An agent of change

Assam-based Mitali G Dutta, Founder of Food Sutra by Mitali, has become an agent of change by empowering the tribal women of the state to be an intrinsic part of its culinary tourism.

Hazel Jain

Mitali G Dutta is an entrepreneur based in Guwahati who empowers women both in rural and urban areas of the state through extensive workshops and training in order to be independent and earn a livelihood through cooking. She was selected by the Ministry of Skill Development & Entrepreneurship, Government of India, for Women’s Day Recognition on March 8, 2021, along with other women entrepreneurs from different parts of India. She has earlier worked for travel brands like SOTC.

Providing livelihood in the remotest areas of Assam through a sustainable business where no other industry exists is no easy task. She also helps in getting the families of ex-poachers into the mainstream so that they can earn a respectable living. Dutta’s focus is also on promoting authentic dishes of the various communities in Assam as it is without any fusion. “Assam is a diverse and colourful state with various tribes and communities with their ethnic food and local recipes. My aim is to revive and preserve the tradition and food culture of our ancestors and promote them in such a way so that it becomes a profitable business. So these tribal women are helping tourists experience the magic of local cuisines,” she explains.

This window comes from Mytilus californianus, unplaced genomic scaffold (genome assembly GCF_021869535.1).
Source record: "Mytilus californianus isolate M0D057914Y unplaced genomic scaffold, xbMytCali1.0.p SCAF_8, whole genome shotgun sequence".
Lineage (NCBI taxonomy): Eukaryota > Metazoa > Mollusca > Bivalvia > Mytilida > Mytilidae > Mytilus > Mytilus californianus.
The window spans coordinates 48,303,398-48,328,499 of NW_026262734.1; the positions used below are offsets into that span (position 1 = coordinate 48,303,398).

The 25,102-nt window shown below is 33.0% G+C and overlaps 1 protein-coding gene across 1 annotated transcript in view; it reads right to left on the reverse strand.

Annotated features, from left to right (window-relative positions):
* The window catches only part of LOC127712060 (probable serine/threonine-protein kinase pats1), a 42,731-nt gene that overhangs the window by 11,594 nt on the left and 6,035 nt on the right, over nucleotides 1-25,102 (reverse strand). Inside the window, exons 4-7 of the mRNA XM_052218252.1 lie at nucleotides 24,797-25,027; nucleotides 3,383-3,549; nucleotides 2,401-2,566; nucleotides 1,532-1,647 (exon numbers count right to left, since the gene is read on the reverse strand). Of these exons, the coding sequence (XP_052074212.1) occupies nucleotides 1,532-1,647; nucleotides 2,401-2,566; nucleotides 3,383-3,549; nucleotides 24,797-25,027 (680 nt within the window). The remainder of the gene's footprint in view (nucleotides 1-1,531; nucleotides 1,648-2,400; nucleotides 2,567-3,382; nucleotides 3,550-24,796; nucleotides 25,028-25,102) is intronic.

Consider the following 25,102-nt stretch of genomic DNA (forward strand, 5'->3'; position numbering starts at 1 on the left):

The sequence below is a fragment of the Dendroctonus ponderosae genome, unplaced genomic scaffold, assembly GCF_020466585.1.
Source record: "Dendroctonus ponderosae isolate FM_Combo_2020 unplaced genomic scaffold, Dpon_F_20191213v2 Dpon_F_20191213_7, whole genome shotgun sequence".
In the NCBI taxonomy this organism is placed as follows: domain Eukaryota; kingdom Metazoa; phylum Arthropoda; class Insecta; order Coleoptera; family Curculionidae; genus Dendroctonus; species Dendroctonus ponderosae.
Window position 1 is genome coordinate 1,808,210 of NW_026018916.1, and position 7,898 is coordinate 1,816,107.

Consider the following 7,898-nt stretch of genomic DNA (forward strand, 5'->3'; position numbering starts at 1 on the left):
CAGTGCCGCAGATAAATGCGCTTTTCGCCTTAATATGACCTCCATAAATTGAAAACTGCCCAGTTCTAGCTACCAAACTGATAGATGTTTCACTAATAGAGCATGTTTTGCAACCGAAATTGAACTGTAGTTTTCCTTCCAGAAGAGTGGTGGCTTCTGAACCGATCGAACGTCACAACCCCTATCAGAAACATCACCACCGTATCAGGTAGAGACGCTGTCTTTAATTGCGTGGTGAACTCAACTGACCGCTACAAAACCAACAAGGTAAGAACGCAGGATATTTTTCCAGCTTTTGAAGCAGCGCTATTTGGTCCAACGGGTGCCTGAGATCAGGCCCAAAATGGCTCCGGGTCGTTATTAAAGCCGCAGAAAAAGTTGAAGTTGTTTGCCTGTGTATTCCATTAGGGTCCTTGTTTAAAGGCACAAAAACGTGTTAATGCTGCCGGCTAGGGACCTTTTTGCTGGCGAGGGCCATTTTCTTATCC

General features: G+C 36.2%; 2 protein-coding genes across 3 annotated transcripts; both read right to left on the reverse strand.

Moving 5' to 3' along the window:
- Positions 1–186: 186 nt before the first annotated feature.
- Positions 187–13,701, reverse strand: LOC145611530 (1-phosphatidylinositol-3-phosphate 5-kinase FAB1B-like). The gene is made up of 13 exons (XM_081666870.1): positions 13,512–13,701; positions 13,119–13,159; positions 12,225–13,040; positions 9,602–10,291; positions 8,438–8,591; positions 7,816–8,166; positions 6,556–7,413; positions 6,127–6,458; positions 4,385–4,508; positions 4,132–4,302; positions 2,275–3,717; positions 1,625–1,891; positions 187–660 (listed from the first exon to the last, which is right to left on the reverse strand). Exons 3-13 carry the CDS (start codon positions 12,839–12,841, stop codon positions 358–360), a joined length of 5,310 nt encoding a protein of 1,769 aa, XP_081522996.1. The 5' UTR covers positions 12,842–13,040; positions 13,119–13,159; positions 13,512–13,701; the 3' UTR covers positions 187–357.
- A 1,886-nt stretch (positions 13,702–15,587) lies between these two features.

A two-way street

The bond she shares with her culture and region reflects in her culinary sessions. Her training sessions are not only confined to her studio but extend to the rural areas. She believes that people in the rural areas can also be economically empowered through their culinary skills. So to give shape to her belief and to provide an alternative source of livelihood to the rural communities, she curated ‘FSM Food Trails’ which are culinary tours with training and dining concepts. In these tours, the rural women share different traditional recipes of local cuisines with tourists and later serve the same to them.

This idea of empowering locals of rural areas through a sustainable model had been considerably appraised by celebrity chefs, renowned food bloggers and travel writers from India and abroad. ‘Manas Spring Festival’ is one such noteworthy culinary event. This event not only contributed to the tourism sector but also economically aided the livelihood of the local tribes. Sharing her views on why community-based tourism has become important today, especially for a destination like India, Dutta says, “With the increasing adverse impact of mass tourism, it is important for destinations such as India to bring more focus on sustainability and community-based tourism.”

The trade can do their bit

Urging tour operators to also be a part of this, she says, “They can actually play an important role. They are the key players who can design their itineraries more ethically and responsibly. Marketing strategies adopted by them should be aligned with the needs of the destination. Ultimately, responsible awareness will lead to meaningful experiences,” she says.



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